Dude’s doing the worm on the barroom floor and taking evasive maneuvers to get home and you want him to walk a desolate block in the dead of night after getting robbed at gunpoint!?

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Voting closed 941

I've done the same for customers. The robber sounds like a real psycho. Nothing wrong with the board having a hearing to investigate an armed robbery, but why did the police feel the need to cite the bar for having customers on premise a mere 15 minutes more than allowed, given the circumstances?

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Voting closed 534

For heaven's sake, this poor bartender wasn't letting customers stay - he was offering workers a ride home on a bitterly cold night after the T had stopped.

What an ordeal!

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Voting closed 805

If they are this easy to impersonate because their activity is so very nontransparent, there is a serious problem here.

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Voting closed 1511

The detectives of the Boston Police licensing unit (all three of them) don't just pop up at the back door of bars like that - they go in (or knock on) the front door. In fact, one licensing regulation requires places with Boston licenses to keep a certain percentage of their windows uncovered at all times so cops can look in from the street.

ABCC? That's a completely different agency.

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Voting closed 800

Is it someone currently being served? Someone who's ever been served there?

As people have mentioned, the T stops ridiculously early. People carpool or share a cab back to their neighborhood. Can an owner/manager not let neighbors who are done with their shift wait inside the bar? And are there exceptions for family members? Can you not have a spouse/grown child/etc. who came with you for a night in the city wait inside your establishment where it's safe until you're done locking up? We'd rather have them out on the sidewalk where the drunk folks roam?

Also, we all know bars attract, in addition to average folks socializing, people who are alcoholics or are having a hard time. If the owner recognizes that someone might be mixing drinks and drugs, might be suicidal, etc., do we want the owner to throw them out to the sidewalk immediately at 2? Or can they finish up their work for the night and have the person wait inside where it's safe and there are sober employees who can decide whether to call an ambulance? If they call an ambulance for someone at 1:30, do they then throw the person out to wait on the sidewalk at 1:59? Just...what are these puritanical laws that nothing good happens in a bar after 2 accomplishing?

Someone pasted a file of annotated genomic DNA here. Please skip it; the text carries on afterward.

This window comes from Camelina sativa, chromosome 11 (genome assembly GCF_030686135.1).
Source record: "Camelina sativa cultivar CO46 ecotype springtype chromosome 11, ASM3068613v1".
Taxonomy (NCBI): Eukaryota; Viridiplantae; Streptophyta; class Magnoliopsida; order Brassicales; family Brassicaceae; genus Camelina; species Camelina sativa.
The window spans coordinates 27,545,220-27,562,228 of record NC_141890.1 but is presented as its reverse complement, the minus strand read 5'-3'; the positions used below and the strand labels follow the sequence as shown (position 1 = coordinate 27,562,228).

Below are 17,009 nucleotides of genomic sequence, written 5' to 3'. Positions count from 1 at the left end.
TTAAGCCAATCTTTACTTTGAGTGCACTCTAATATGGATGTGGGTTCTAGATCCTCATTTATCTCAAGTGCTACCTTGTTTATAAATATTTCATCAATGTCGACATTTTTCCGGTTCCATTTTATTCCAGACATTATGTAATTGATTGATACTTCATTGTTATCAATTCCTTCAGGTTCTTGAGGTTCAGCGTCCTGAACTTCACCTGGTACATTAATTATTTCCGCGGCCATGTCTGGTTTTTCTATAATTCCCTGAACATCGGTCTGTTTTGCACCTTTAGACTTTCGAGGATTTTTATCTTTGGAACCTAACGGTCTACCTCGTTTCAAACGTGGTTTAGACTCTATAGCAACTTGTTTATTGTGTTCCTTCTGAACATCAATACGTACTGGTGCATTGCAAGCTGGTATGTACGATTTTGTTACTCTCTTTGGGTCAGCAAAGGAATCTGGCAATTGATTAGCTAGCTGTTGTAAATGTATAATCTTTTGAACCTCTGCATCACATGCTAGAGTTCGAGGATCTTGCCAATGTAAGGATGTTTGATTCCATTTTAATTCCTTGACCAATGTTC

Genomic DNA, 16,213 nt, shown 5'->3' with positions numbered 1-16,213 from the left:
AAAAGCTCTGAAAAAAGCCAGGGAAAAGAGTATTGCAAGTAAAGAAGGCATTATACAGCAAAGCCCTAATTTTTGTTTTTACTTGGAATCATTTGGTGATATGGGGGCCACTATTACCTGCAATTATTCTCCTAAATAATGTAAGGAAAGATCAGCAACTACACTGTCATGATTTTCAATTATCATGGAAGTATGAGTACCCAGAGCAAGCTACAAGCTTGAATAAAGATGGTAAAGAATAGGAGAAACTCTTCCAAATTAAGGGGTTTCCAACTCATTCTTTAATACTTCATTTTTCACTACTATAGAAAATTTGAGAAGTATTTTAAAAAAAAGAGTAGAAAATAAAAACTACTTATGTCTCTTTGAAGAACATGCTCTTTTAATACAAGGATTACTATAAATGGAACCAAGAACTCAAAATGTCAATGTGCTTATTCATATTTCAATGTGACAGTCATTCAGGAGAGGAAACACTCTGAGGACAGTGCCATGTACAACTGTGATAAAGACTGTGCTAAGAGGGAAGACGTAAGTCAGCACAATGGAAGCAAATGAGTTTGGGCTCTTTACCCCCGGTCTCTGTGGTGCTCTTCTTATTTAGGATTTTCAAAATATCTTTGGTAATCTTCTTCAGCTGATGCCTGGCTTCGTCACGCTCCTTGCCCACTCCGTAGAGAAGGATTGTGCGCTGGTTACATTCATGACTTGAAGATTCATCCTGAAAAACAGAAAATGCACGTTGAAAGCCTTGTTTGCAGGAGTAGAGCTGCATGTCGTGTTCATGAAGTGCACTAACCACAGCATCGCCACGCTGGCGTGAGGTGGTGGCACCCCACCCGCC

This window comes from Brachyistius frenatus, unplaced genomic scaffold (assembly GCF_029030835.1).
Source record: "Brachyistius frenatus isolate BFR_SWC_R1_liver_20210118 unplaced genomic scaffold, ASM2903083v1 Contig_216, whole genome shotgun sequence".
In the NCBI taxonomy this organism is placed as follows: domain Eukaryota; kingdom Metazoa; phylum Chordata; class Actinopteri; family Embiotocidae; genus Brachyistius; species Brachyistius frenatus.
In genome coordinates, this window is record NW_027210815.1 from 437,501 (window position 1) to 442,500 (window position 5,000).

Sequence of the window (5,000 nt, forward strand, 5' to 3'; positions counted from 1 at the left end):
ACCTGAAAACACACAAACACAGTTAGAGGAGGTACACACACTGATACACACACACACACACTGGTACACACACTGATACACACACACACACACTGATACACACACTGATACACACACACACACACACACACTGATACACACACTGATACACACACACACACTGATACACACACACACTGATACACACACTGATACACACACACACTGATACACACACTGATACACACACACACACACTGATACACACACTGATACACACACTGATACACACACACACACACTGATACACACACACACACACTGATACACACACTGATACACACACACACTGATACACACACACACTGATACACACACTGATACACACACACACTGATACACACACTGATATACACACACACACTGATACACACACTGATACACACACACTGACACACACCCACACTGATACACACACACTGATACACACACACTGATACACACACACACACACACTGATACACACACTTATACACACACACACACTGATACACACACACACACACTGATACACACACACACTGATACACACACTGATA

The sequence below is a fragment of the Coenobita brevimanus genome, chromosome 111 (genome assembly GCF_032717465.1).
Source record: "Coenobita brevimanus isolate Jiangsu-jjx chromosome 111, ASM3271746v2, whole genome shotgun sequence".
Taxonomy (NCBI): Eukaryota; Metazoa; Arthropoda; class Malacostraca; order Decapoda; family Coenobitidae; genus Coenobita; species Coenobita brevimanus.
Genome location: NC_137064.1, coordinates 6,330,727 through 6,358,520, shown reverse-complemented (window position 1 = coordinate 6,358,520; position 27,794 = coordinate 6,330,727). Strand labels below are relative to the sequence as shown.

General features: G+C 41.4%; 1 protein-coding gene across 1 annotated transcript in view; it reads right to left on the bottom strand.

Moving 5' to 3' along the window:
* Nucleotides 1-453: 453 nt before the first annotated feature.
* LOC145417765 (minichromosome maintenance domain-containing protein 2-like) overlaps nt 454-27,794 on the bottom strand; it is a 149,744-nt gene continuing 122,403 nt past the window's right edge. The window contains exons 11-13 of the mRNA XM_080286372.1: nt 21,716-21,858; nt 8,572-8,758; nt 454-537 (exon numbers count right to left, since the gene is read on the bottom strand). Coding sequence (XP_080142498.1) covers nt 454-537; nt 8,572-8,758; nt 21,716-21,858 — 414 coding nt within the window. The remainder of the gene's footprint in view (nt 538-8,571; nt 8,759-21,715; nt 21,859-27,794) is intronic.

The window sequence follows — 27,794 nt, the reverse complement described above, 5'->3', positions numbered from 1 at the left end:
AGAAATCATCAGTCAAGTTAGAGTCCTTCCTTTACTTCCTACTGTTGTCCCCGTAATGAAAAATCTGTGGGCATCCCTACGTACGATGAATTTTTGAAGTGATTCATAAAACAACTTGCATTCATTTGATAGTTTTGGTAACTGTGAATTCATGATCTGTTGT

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Voting closed 1516

Fact: licensing board are a bunch of jerk faces.

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Voting closed 877

I'm confused, how exactly did this end up in front of the board ? Did they go after them after the police report was made?

There needs to be clarification about what the inspectors are able to do so workers won't have this happen to them in the future. I know I've had instances with law enforcement where they were being sketchy and I didn't trust who they were and they got mad at me... I'm sorry , you act weird don't expect us to give you the benefit of the doubt. Now I know why I'm paranoid, this ordeal sounds horrible

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Voting closed 915

It ends up before the licensing board, which then decides what to do about it (no fines are associated with licensing citations).

In this case, the bar got a citation for "Patrons on premise after closing hour (2:45 am) in violation of M.G.L. ch. 138 s. 64."

So, no, nothing in there about armed robbery.

In order to defend itself, the bar, through its attorney, Andrew Upton, decided to explain why two customers were on the premises at 2:45 a.m. and then to seek leniency by admitting the infraction and explaining the rest of the story, which is where the armed robbery comes in (the poor bartender, plus the bar being out $5,000). Also, the bar's co-owner explained what steps he had taken to prevent a similar incident (the board tends to ask for that).

When the board meets Thursday to consider today's hearings, it will be asking itself whether the bar allowed those two guys to stay past the mandated all-out time and then, whether any punishment is warranted or whether the bar has taken sufficient steps to ensure it won't happen again. What it won't be doing is considering whether the bar could have done anything to prevent the armed robbery, since it wasn't cited for that.

The board could find "no violation." If it does find a violation was committed, it could simply put a notation in the bar's record (so if it happens again they can step up the punishment), issue a formal warning (same basic thing, but with a letter to the bar's manager of record) or, if they consider the infraction serious enough, suspend the bar's liquor license for one or more days.

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Voting closed 930

I guess my question is , who made the citation? Considering an armed robbery happened and somehow they were also there? That's what I'm getting wrapped up around. Was the citation not brought up in person then I take it?

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Voting closed 1589

They called the cops after the robbery, and the cops decided that, in the moment, it was more important to write them up for having people in the bar than to go after the robber

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Voting closed 828

That's how I was reading it too. I wanted to make a WTF comment but wanted to give them the benefit.

If that is what happens then we need a serious overhaul of this system. Believe me I'm all for aggressive enforcement with licensed establishments who flout the law but this is insane. It would also have a chilling effect. The message is doing call the damn police if you have an issue or at the very least lie lie lie.

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Voting closed 1368